No way I'm running more than ten minutes behind schedule, - he commanded himself, accelerating.

Three minutes later, he pulled into the almost empty parking lot, already spotting a blonde standing all by herself at the other end, near the back entrance to a city-famous restaurant, mostly for its seaside view. Even though it was a windy summer night, she was sporting a short-sleeve yellow blouse with silver strips, a pair of dark khaki, a violet-shaded scarf flowing on her shoulders, making perfect background for her golden hair. As he came closer, the general description "good looks" of hers occurred to him as less than an understatement. She had an elegant, aloof and almost regal appearance, topping up by a sparkling crown-shaped bobby pin on the left side of her head.

He stepped off the vehicle, holding the door open for her in an apologetic gesture. He was five minutes late.

And she pointed that out for him before the standard apology could reach his lips:

_You're five minutes late, - she allowed him a brief glance at her watch, her eyes cold. I remember having specified that the taxi should pick me up exactly at ten o' clock tonight.

_My sincerest apology, miss.

He nodded curtly, taking note that her watch was a Cortébert digital, the production of which had – should have – officially ceased back in the 70s. If his assessment was right – he was never the watch expert – that was one hell of a well-maintained antiquity.

She shrugged:

_No need to. No one can be punctual all his life. He himself may strive to be, but his clock may die whenever it feels like.

"That's a pretty good guess", he thought, smiling absent-mindedly and closing the door after making sure she had got seated properly. She indeed seemed friendly enough, but what he had read from the stacks of reports on his desk still reminded him of how disastrous a brief encounter with her, especially her before retirement, could turn out to be. Still, he hoped this tiny chance could be the start of a decent conversation.

Where could I possibly have seen him before?, a concern flashed through her mind. That gentle smile looked familiar.

She had wanted to dismiss it as silly, for how many airlines she had used, how many parties she had been escorted to, how many hotels she had stayed at, to date, she could not even remember. A taxi driver could easily fit in that mist.

Still, there was something not quite right about this particular one.

Thus the ride proceeded in silence. Regretting not having made a conversational attempt right at her joke, and stumbling on the question of which approach would be the best, he decided to make up for his late arrival by speeding and succeeded in getting her to her destination five minutes before the estimate time. She looked a bit surprised, and the tip was more generous than his usual fifteen percent standard; which could be a habit as well, he thought in retrospect. Taking one last glance at the outrageously marvelous hotel, he pulled out of the driveway, heading to a nearby location where many yellow cabs as his concentrated.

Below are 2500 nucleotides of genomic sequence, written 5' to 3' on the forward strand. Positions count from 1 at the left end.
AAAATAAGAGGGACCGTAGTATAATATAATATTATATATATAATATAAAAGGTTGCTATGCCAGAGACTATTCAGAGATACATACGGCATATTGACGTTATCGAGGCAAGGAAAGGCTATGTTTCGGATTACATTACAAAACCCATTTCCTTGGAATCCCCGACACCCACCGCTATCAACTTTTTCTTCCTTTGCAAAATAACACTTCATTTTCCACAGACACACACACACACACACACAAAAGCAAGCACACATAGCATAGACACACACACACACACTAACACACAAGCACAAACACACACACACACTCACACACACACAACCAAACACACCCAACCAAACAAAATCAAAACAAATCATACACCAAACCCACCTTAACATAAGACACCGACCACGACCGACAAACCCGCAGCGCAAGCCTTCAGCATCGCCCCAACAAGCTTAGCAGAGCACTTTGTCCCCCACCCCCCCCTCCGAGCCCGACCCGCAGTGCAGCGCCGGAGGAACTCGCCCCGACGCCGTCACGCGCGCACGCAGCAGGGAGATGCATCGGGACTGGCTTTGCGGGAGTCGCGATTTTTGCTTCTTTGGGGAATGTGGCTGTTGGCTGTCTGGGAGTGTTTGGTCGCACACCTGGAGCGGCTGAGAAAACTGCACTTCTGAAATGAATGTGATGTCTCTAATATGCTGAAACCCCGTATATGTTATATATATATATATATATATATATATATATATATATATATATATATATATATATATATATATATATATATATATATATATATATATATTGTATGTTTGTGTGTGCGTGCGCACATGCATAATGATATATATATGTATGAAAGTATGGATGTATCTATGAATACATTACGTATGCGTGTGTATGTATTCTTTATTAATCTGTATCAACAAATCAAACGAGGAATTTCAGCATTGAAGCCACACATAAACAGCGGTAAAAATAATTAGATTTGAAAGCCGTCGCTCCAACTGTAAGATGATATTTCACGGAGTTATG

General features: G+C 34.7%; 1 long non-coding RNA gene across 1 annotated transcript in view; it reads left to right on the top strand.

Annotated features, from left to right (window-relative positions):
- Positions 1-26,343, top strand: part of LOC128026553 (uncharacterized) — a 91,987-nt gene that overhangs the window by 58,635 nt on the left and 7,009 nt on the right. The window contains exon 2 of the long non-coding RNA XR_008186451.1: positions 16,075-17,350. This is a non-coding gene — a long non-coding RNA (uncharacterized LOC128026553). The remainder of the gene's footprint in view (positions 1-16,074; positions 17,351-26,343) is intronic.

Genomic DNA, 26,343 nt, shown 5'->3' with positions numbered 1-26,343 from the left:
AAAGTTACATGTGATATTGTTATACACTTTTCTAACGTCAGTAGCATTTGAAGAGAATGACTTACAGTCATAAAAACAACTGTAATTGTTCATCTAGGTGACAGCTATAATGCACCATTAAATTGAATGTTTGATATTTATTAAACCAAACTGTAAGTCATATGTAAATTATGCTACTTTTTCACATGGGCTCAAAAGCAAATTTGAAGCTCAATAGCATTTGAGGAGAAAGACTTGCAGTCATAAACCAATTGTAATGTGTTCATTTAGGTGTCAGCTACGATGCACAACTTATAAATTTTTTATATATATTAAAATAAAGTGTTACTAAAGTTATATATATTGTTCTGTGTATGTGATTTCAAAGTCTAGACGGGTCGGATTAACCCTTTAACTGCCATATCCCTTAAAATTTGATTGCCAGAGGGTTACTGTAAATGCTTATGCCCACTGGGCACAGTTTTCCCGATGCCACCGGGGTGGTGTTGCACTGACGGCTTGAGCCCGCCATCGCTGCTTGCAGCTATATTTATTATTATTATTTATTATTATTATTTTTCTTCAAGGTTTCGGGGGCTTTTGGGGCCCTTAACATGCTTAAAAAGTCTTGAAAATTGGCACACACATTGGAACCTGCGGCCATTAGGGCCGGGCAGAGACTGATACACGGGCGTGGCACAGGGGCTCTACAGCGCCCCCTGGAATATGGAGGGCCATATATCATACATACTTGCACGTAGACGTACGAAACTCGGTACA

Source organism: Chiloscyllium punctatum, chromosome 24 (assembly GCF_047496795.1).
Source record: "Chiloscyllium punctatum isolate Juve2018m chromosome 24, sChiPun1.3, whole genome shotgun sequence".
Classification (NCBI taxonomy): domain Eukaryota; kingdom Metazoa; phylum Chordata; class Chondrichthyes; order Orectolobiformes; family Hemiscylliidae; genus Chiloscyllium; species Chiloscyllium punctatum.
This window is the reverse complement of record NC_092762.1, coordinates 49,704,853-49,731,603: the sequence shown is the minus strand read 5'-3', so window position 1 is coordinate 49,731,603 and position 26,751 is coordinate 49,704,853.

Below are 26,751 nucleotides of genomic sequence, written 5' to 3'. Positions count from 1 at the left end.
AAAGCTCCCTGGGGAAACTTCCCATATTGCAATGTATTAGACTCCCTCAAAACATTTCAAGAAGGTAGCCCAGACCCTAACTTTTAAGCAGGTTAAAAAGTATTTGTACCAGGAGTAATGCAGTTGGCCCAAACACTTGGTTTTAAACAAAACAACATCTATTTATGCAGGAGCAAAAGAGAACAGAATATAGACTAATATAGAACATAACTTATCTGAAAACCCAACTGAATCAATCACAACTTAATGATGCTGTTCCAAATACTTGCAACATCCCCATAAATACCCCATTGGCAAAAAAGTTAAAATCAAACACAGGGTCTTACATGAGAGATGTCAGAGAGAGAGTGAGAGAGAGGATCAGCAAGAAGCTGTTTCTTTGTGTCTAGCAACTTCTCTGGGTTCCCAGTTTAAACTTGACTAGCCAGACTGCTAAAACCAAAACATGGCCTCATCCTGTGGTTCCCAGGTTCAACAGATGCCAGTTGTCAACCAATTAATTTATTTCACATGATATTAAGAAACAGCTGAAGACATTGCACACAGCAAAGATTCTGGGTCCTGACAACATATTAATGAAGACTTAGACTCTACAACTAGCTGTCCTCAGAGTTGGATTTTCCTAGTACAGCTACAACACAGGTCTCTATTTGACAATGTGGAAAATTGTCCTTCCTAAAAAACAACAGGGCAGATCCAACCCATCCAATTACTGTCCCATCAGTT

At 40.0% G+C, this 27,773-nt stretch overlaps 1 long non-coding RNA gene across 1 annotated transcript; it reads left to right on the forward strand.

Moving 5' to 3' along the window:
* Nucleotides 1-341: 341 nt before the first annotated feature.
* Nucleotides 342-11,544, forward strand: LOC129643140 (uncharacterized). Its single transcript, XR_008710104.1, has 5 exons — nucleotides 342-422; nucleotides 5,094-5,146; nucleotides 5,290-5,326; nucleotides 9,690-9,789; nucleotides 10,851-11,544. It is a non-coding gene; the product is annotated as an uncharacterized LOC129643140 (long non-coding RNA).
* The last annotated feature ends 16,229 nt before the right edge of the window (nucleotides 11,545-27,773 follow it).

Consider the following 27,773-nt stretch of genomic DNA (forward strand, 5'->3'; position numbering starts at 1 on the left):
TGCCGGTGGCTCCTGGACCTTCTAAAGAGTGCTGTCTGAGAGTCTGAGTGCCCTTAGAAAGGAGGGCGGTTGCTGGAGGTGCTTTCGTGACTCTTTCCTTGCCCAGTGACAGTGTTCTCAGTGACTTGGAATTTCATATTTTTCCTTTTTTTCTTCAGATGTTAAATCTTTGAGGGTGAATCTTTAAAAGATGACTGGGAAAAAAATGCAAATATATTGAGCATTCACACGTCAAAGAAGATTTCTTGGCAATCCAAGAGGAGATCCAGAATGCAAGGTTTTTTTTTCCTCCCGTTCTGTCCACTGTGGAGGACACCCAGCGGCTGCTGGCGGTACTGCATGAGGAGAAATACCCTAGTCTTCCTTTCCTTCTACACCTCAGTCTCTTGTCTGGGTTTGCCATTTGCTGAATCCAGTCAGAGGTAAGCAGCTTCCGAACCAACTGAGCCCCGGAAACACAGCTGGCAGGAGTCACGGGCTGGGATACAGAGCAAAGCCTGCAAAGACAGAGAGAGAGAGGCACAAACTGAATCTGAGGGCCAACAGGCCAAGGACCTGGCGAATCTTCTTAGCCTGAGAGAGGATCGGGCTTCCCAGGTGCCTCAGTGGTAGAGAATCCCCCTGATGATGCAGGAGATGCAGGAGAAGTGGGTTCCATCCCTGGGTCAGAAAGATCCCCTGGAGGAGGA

He took out a black device and a pair of earphones, plugging them into his ears. A prolonged beep! informed him that it was ready and functioning.

_Sir, - he spoke directly into thin air – I'm afraid I do not have good enough news to deliver.

_Proceed anyway.

He detailed his silent ride.

_Well well well, - the familiarly sarcastic voice chimed in – seems like our guy needs his social skills updated.

_And our genius needs the deafening sound of this device silenced – he continued unfazed, noticing a ruff voice in the background saying "Zoicite, mind your own business" and succeeding sounds of the usual verbal battle – Sir, what should my next move be?

_If the target is more likely to forget who you are, let her be. I'd arrange for you to be reassigned another time.

_Roger that, sir.

They both hung up. But the sound of his chief's words, target, lingered in his mind. Somehow he did not like it this time, although generally he preferred how his superior had always referred to the VIP in their plan as targets. The more impersonal the operation would be, the better.


Back at the five-star hotel.

The doorbell rang. The door opened, revealing a man in his bathrobe with an eager expression, his welcoming hand extended toward the blonde.

The door closed without a sound behind them.